Few subjects are more nearly allied than these two — vulgarity and affectation. It may be said of them truly that ‘thin partitions do their bounds divide.’ There cannot be a surer proof of a low origin or of an innate meanness of disposition than to be always talking and thinking of being genteel. One must feel a strong tendency to that which one is always trying to avoid: whenever we pretend, on all occasions, a mighty contempt for anything, it is a pretty clear sign that we feel ourselves very nearly on a level with it. Of the two classes of people, I hardly know which is to be regarded with most distaste, the vulgar aping the genteel, or the genteel constantly sneering at and endeavouring to distinguish themselves from the vulgar. These two sets of persons are always thinking of one another; the lower of the higher with envy, the more fortunate of their less happy neighbours with contempt. They are habitually placed in opposition to each other; jostle in their pretensions at every turn; and the same objects and train of thought (only reversed by the relative situation of either party) occupy their whole time and attention. The one are straining every nerve, and outraging common sense, to be thought genteel; the others have no other object or idea in their heads than not to be thought vulgar. This is but poor spite; a very pitiful style of ambition. To be merely not that which one heartily despises is a very humble claim to superiority: to despise what one really is, is still worse. Most of the characters in Miss Burney’s novels — the Branghtons, the Smiths, the Dubsters, the Cecilias, the Delvilles, etc. — are well met in this respect, and much of a piece: the one half are trying not to be taken for themselves, and the other half not to be taken for the first. They neither of them have any pretensions of their own, or real standard of worth. ‘A feather will turn the scale of their avoirdupois’; though the fair authoress was not aware of the metaphysical identity of her principal and subordinate characters. Affectation is the master-key to both.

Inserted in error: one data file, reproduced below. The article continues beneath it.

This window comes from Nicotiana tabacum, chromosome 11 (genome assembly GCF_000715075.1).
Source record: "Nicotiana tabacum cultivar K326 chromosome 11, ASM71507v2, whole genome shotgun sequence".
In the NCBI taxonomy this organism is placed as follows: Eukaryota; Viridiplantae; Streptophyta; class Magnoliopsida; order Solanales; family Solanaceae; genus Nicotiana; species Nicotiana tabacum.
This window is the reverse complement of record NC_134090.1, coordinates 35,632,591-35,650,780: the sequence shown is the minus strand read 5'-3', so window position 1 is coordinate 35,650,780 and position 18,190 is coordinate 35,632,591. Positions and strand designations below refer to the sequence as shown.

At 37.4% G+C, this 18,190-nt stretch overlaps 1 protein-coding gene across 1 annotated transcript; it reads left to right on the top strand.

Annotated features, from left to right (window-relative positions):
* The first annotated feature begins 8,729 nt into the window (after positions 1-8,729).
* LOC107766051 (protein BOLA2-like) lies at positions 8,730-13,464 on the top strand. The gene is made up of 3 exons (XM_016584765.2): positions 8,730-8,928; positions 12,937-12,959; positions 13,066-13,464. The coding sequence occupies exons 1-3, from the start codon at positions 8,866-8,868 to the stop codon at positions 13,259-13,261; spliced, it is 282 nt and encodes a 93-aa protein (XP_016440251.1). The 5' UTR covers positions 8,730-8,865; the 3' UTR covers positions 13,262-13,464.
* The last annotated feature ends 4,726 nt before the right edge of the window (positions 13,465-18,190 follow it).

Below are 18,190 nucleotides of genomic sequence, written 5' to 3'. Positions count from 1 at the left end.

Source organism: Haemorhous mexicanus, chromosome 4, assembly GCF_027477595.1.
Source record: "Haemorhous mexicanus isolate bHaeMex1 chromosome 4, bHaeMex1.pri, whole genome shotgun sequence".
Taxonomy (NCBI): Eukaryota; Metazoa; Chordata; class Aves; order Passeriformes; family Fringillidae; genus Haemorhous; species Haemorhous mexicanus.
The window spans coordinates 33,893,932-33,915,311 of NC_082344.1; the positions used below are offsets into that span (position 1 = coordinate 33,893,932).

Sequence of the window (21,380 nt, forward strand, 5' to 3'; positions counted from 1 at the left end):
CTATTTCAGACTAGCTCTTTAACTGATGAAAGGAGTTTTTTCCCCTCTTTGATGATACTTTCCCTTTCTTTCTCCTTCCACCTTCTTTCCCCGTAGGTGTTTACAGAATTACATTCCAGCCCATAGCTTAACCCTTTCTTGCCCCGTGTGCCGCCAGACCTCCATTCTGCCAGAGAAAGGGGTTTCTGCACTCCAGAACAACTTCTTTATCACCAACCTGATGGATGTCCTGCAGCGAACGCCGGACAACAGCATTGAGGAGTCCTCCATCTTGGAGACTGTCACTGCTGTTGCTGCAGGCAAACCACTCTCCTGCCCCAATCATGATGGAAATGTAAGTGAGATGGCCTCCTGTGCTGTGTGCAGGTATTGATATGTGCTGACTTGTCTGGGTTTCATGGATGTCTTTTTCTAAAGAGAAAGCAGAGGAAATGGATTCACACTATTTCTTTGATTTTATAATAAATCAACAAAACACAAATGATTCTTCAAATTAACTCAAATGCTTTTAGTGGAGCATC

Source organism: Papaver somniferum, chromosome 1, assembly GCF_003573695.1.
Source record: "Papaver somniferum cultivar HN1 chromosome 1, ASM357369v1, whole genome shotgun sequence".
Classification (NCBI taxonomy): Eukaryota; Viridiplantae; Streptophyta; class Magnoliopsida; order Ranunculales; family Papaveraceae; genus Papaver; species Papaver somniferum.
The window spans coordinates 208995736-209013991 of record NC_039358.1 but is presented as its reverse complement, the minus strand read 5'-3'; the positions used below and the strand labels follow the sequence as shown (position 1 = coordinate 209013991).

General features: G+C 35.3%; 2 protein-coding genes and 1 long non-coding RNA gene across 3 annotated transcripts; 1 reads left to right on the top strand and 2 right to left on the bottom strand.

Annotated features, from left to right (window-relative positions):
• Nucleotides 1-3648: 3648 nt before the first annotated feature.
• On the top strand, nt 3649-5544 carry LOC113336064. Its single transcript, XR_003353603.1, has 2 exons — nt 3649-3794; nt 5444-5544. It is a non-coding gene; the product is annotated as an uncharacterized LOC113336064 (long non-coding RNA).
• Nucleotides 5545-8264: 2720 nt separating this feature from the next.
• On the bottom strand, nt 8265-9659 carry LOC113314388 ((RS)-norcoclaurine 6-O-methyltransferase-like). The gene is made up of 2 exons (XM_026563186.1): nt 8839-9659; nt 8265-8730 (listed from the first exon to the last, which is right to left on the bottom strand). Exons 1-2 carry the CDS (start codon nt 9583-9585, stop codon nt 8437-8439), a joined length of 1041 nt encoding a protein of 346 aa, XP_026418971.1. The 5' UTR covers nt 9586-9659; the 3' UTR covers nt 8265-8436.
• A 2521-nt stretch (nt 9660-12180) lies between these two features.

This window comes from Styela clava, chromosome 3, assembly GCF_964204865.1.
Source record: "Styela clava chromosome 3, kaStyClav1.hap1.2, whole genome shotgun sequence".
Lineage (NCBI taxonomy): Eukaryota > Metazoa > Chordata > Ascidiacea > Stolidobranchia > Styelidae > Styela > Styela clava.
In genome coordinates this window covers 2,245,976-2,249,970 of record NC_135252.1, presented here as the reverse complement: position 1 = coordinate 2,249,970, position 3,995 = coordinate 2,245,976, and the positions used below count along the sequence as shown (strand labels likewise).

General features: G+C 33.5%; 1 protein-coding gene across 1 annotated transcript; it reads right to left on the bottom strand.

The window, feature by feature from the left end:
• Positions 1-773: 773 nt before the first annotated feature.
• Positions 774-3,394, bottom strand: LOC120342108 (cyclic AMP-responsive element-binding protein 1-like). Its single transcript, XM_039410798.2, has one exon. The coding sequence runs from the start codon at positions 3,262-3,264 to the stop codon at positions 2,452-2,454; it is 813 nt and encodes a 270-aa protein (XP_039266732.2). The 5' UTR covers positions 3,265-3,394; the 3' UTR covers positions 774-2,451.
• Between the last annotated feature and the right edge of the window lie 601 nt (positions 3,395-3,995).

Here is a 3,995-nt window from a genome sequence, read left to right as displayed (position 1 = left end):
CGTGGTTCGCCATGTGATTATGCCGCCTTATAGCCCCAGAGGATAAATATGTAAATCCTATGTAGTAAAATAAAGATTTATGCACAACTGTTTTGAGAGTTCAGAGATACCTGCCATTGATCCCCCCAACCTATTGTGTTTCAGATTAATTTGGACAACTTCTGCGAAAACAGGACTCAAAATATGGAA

Gentility is only a more select and artificial kind of vulgarity. It cannot exist but by a sort of borrowed distinction. It plumes itself up and revels in the homely pretensions of the mass of mankind. It judges of the worth of everything by name, fashion, and opinion; and hence, from the conscious absence of real qualities or sincere satisfaction in itself, it builds its supercilious and fantastic conceit on the wretchedness and wants of others. Violent antipathies are always suspicious, and betray a secret affinity. The difference between the ‘Great Vulgar and the Small’ is mostly in outward circumstances. The coxcomb criticises the dress of the clown, as the pedant cavils at the bad grammar of the illiterate, or the prude is shocked at the backslidings of her frail acquaintance. Those who have the fewest resources in themselves naturally seek the food of their self-love elsewhere. The most ignorant people find most to laugh at in strangers: scandal and satire prevail most in country-places; and a propensity to ridicule every the slightest or most palpable deviation from what we happen to approve, ceases with the progress of common sense and decency.51 True worth does not exult in the faults and deficiencies of others; as true refinement turns away from grossness and deformity, instead of being tempted to indulge in an unmanly triumph over it. Raphael would not faint away at the daubing of a signpost, nor Homer hold his head the higher for being in the company of a Grub Street bard. Real power, real excellence, does not seek for a foil in inferiority; nor fear contamination from coming in contact with that which is coarse and homely. It reposes on itself, and is equally free from spleen and affectation. But the spirit of gentility is the mere essence of spleen and affectation; of affected delight in its own would-be qualifications, and of ineffable disdain poured out upon the involuntary blunders or accidental disadvantages of those whom it chooses to treat as its inferiors. Thus a fashionable Miss titters till she is ready to burst her sides at the uncouth shape of a bonnet or the abrupt drop of a curtsey (such as Jeanie Deans would make) in a country-girl who comes to be hired by her Mamma as a servant; yet to show how little foundation there is for this hysterical expression of her extreme good opinion of herself and contempt for the untutored rustic, she would herself the next day be delighted with the very same shaped bonnet if brought her by a French milliner and told it was all the fashion, and in a week’s time will become quite familiar with the maid, and chatter with her (upon equal terms) about caps and ribbons and lace by the hour together. There is no difference between them but that of situation in the kitchen or in the parlour: let circumstances bring them together, and they fit like hand and glove. It is like mistress, like maid. Their talk, their thoughts, their dreams, their likings and dislikes are the same. The mistress’s head runs continually on dress and finery, so does the maid’s: the young lady longs to ride in a coach and six, so does the maid, if she could; Miss forms a beau-ideal of a lover with black eyes and rosy cheeks, which does not differ from that of her attendant; both like a smart man, the one the footman and the other his master, for the same reason; both like handsome furniture and fine houses; both apply the terms shocking and disagreeable to the same things and persons; both have a great notion of balls, plays, treats, song-books, and love-tales; both like a wedding or a christening, and both would give their little fingers to see a coronation — with this difference, that the one has a chance of getting a seat at it, and the other is dying with envy that she has not. Indeed, this last is a ceremony that delights equally the greatest monarch and the meanest of his subjects — the vilest of the rabble. Yet this which is the height of gentility and consummation of external distinction and splendour, is, I should say, a vulgar ceremony. For what degree of refinement, of capacity, of virtue is required in the individual who is so distinguished, or is necessary to his enjoying this idle and imposing parade of his person? Is he delighted with the stage-coach and gilded panels? So is the poorest wretch that gazes at it. Is he struck with the spirit, the beauty, and symmetry of the eight cream-coloured horses? There is not one of the immense multitude who flock to see the sight from town or country, St. Giles’s or Whitechapel, young or old, rich or poor, gentle or simple, who does not agree to admire the same object. Is he delighted with the yeomen of the guard, the military escort, the groups of ladies, the badges of sovereign power, the kingly crown, the marshal’s truncheon and the judge’s robe, the array that precedes and follows him, the crowded streets, the windows hung with eager looks? So are the mob, for they ‘have eyes and see them!’ There is no one faculty of mind or body, natural or acquired, essential to the principal figure in this procession more than is common to the meanest and most despised attendant on it. A waxwork figure would answer the same purpose: a Lord Mayor of London has as much tinsel to be proud of. I would rather have a king do something that no one else has the power or magnanimity to do, or say something that no one else has the wisdom to say, or look more handsome, more thoughtful, or benign than any one else in his dominions. But I see nothing to raise one’s idea of him in his being made a show of: if the pageant would do as well without the man, the man would do as well without the pageant! Kings have been declared to be ‘lovers of low company’; and this maxim, besides the reason sometimes assigned for it, viz. that they meet with less opposition to their wills from such persons, will I suspect be found to turn at last on the consideration I am here stating, that they also meet with more sympathy in their tastes. The most ignorant and thoughtless have the greatest admiration of the baubles, the outward symbols of pomp and power, the sound and show, which are the habitual delight and mighty prerogative of kings. The stupidest slave worships the gaudiest tyrant. The same gross motives appeal to the same gross capacities, flatter the pride of the superior and excite the servility of the dependant; whereas a higher reach of moral and intellectual refinement might seek in vain for higher proofs of internal worth and inherent majesty in the object of its idolatry, and not finding the divinity lodged within, the unreasonable expectation raised would probably end in mortification on both sides! — There is little to distinguish a king from his subjects but the rabble’s shout — if he loses that and is reduced to the forlorn hope of gaining the suffrages of the wise and good, he is of all men the most miserable. — But enough of this.